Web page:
August 05, 2013
Al Qaeda Threat to American Interests
Al Qaeda in the Arabian Peninsula (AQAP) may be in the final stages of preparing an attack on American interests in the Middle East and North Africa (MENA) region on August 7, 2013. A number of factors suggest that the attack widely expected for Sunday, August 4, may, in fact, be planned for Wednesday, August 7.
The U.S. Department of State issued a Worldwide Travel Alert on August 2, 2013 warning of an increased threat of terrorist attacks in the Middle East and North Africa (MENA) region until August 31. The Department of State then announced the closure of over 20 U.S. embassies and consulates Sunday, August 4, following credible intelligence that the attack would occur on that day. An update announced that most of the posts will remain closed through August 10 as a security precaution.
It is possible that AQAP intentionally tipped-off the American intelligence community (IC) to test America’s security posture abroad. If this is the case, it is unlikely that AQAP planned to conduct the attack on August 4.
A senior U.S. official noted that the group broke “operational security,” which is how the communications were intercepted.
It is not known whether this breach was intentional or not, but the Associated Press reported that AQAP was among the first terrorist groups to alter its communications protocols following the Edward Snowden leak, indicating a high level of security awareness and the ability to react quickly. The intercepted message may have resulted from a failure of al Qaeda members to observe the new protocols, but it may also have been misdirection.
If AQAP intends to conduct a spectacular attack, a number of factors suggest that it could occur on August 7.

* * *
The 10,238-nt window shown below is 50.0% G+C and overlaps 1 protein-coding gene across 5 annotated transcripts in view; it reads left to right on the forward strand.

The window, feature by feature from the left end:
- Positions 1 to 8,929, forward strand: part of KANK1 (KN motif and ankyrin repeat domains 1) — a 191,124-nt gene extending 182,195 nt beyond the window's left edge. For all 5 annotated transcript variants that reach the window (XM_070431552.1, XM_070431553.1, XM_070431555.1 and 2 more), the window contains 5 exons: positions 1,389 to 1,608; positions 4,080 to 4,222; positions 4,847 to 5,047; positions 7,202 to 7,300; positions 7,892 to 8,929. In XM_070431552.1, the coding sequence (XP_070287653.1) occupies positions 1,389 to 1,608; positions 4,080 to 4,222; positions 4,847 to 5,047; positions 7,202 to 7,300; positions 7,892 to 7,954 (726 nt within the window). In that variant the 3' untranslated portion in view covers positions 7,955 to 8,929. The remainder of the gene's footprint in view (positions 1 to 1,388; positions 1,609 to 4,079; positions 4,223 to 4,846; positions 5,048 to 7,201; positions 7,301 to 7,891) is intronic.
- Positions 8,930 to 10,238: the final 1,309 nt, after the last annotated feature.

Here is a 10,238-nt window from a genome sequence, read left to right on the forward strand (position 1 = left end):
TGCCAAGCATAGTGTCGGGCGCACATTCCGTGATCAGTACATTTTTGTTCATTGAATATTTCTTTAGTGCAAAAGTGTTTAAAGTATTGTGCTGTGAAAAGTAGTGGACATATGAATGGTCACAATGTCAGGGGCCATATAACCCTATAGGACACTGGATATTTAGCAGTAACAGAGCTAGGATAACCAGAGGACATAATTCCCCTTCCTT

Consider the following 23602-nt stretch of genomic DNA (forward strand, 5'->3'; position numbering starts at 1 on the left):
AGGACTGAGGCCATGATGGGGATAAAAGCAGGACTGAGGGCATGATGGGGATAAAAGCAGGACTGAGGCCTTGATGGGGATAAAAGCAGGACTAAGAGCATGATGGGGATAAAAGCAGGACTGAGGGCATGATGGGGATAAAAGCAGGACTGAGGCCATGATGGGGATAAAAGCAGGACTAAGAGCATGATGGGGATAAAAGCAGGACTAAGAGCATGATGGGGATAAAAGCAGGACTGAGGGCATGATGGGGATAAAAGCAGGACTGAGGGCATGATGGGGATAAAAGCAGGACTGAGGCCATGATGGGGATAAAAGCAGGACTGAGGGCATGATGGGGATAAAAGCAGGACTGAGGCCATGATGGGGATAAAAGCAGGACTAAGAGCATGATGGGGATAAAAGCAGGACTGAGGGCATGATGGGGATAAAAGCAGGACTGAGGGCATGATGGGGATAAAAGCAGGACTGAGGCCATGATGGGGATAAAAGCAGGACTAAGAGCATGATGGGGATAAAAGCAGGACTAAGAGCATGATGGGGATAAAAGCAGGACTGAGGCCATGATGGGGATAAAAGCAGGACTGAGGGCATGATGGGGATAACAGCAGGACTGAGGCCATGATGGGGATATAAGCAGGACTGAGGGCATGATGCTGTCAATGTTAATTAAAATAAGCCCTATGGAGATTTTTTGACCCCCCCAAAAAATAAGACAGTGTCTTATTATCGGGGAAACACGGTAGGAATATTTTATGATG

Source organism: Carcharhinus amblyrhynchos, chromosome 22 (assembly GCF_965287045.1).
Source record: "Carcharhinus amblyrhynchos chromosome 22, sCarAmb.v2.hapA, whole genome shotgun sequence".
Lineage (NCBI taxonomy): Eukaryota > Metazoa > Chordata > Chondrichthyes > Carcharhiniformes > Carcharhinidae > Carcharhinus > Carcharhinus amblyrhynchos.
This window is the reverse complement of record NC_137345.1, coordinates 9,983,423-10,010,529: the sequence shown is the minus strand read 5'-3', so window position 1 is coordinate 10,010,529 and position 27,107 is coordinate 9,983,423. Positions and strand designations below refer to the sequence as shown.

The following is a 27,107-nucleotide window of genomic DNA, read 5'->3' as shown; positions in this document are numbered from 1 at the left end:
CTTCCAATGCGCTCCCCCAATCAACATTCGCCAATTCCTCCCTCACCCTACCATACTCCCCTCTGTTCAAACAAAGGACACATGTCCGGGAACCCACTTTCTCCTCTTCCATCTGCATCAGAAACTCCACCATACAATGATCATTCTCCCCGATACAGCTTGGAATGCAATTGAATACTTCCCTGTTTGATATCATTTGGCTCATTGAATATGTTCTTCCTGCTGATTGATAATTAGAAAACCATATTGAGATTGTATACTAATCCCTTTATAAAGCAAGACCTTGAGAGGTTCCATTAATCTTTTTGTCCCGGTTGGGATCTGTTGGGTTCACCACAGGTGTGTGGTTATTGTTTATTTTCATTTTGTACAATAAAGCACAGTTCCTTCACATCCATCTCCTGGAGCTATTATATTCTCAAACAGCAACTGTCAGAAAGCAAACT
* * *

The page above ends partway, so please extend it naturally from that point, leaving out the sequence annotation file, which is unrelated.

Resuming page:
The last day of the Islamic holy month of Ramadan, a period that has historically seen an increase in terrorist attacks, is expected to be August 7.
August 7 marks the 15-year anniversary of the East Africa embassy bombings in Nairobi, Kenya, and Dar es Salaam, Tanzania. The simultaneous attacks raised al Qaeda’s profile to the international level.
It also marks the 23-year anniversary of the launch of Operation Desert Shield. Osama bin Laden, who had returned to Saudi Arabia, repeatedly and publicly denounced Saudi Arabia’s dependence on the United States military for protection, which led to his exile in 1992. Bin Laden would issue a fatwa in 1996 calling for American troops to leave Saudi Arabia.
The target of AQAP’s putative attack is not clear, however. The American diplomatic posts that are to remain closed all fall within range of AQAP’s external operations.
The timing and scale of the attack may also reflect broader shifts in the al Qaeda network. Seth Jones, a senior analyst at RAND Corporation, has noted that Nasser al Wahayshi, the emir of AQAP, was recently appointed al Qaeda’s second-in-command. Wahayshi served as bin Laden’s personal secretary and helped lead the revival of al Qaeda in Yemen. AQAP now poses the most direct threat to the United States homeland of all the affiliates. Wahayshi may have updated al Qaeda emir Ayman al Zawahiri of his plans to conduct this attack, which may have led Zawahiri to focus his message last week to attack American targets in the Middle East and beyond.
There has been an uptick in reported airstrikes in Yemen in the past week, which may be related to the intercepted communications about this attack. Strikes were reported in Hadramawt on August 1, Shabwah on July 30, and Abyan on July 27—all in traditional AQAP strongholds. It remains to be seen whether these strikes, the closure of diplomatic posts, and other steps the U.S. and its allies may be taking have disrupted the plot.